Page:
After the SPD supported German involvement in World War I in 1915, Luxemburg and Karl Liebknecht co-founded the anti-war Spartacus League (Spartakusbund) which eventually became the KPD. During the November Revolution, she co-founded the newspaper Die Rote Fahne (The Red Flag), the central organ of the Spartacist movement. Luxemburg considered the Spartacist uprising of January 1919 a blunder, but supported the attempted overthrow of the government and rejected any attempt at a negotiated solution. Friedrich Ebert's majority SPD government crushed the revolt and the Spartakusbund by sending in the Freikorps, government-sponsored paramilitary groups consisting mostly of World War I veterans. Freikorps troops captured and summarily executed Luxemburg and Liebknecht during the rebellion. Luxemburg's body was thrown in the Landwehr Canal in Berlin.

Due to her pointed criticism of both the Leninist and the more moderate social democratic schools of socialism, Luxemburg has had a somewhat ambivalent reception among scholars and theorists of the political left. Nonetheless, Luxemburg and Liebknecht were extensively idolized as communist martyrs by the East German communist regime. The German Federal Office for the Protection of the Constitution notes that idolization of Luxemburg and Liebknecht is an important tradition of German far-left extremism.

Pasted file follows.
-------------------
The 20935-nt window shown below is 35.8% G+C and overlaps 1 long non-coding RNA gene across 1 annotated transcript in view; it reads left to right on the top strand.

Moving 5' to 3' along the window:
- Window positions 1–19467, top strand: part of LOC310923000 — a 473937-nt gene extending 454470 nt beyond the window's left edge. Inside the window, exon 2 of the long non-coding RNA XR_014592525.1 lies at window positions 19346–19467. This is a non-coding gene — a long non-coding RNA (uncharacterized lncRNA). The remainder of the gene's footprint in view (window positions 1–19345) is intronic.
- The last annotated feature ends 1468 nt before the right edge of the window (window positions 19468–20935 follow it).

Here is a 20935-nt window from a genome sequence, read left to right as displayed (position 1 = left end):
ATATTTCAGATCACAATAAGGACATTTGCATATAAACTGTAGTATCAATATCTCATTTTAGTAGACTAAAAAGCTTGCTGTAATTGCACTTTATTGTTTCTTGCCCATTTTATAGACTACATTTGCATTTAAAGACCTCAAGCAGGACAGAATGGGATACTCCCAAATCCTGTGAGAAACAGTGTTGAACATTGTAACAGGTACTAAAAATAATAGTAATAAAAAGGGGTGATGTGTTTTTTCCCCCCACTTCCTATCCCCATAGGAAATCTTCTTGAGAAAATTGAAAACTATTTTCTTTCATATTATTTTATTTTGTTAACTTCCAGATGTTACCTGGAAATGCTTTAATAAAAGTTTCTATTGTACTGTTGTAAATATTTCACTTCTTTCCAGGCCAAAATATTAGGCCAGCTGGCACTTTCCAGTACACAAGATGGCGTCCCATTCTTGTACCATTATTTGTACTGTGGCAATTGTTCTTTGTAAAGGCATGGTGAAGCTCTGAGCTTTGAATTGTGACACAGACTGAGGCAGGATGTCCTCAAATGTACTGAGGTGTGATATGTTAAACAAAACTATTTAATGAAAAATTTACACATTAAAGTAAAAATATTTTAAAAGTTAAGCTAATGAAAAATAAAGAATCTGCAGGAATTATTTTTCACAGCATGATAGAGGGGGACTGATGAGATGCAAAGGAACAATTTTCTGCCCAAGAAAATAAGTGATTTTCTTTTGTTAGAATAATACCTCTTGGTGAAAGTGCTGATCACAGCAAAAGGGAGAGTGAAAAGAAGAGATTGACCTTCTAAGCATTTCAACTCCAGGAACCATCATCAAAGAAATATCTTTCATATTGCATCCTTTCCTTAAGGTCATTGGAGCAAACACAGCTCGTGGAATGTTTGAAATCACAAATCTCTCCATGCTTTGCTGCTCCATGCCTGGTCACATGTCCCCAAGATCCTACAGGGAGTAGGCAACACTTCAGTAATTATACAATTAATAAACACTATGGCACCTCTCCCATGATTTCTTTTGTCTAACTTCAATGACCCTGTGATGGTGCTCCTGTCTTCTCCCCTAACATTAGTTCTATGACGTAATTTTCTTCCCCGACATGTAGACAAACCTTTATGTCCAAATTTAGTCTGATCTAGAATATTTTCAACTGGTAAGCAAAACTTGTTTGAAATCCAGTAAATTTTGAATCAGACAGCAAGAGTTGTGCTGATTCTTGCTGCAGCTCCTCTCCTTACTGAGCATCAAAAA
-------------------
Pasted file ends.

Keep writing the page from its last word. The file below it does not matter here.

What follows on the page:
the death of Karl Liebknecht and Rosa Luxemburg DDR

Germany DDR 1959 Rosa Luxemburg

German Women 40 PF Rosa Luxemburg  1974


1970 – Muammar Gaddafi is proclaimed premier of Libya.

Muammar Mohammed Abu Minyar al-Gaddafi (c. 1942 – 20 October 2011), commonly known as Colonel Gaddafi, was a Libyan revolutionary, politician, and political theorist. He governed Libya as Revolutionary Chairman of the Libyan Arab Republic from 1969 to 1977, and then as the "Brotherly Leader" of the Great Socialist People's Libyan Arab Jamahiriya from 1977 to 2011. He was initially ideologically committed to Arab nationalism and Arab socialism but later ruled according to his own Third International Theory.

Born near Sirte, Italian Libya to a poor Bedouin family, Gaddafi became an Arab nationalist while at school in Sabha, later enrolling in the Royal Military Academy, Benghazi. Within the military, he founded a revolutionary group which deposed the Western-backed Senussi monarchy of Idris in a 1969 coup. Having taken power, Gaddafi converted Libya into a republic governed by his Revolutionary Command Council. Ruling by decree, he deported Libya's Italian and Jewish populations and ejected its Western military bases. Strengthening ties to Arab nationalist governments—particularly Gamal Abdel Nasser's Egypt—he unsuccessfully advocated Pan-Arab political union. An Islamic modernist, he introduced sharia as the basis for the legal system and promoted "Islamic socialism". He nationalized the oil industry and used the increasing state revenues to bolster the military, fund foreign revolutionaries, and implement social programs emphasizing house-building, healthcare and education projects. In 1973, he initiated a "Popular Revolution" with the formation of Basic People's Congresses, presented as a system of direct democracy, but retained personal control over major decisions. He outlined his Third International Theory that year, publishing these ideas in The Green Book.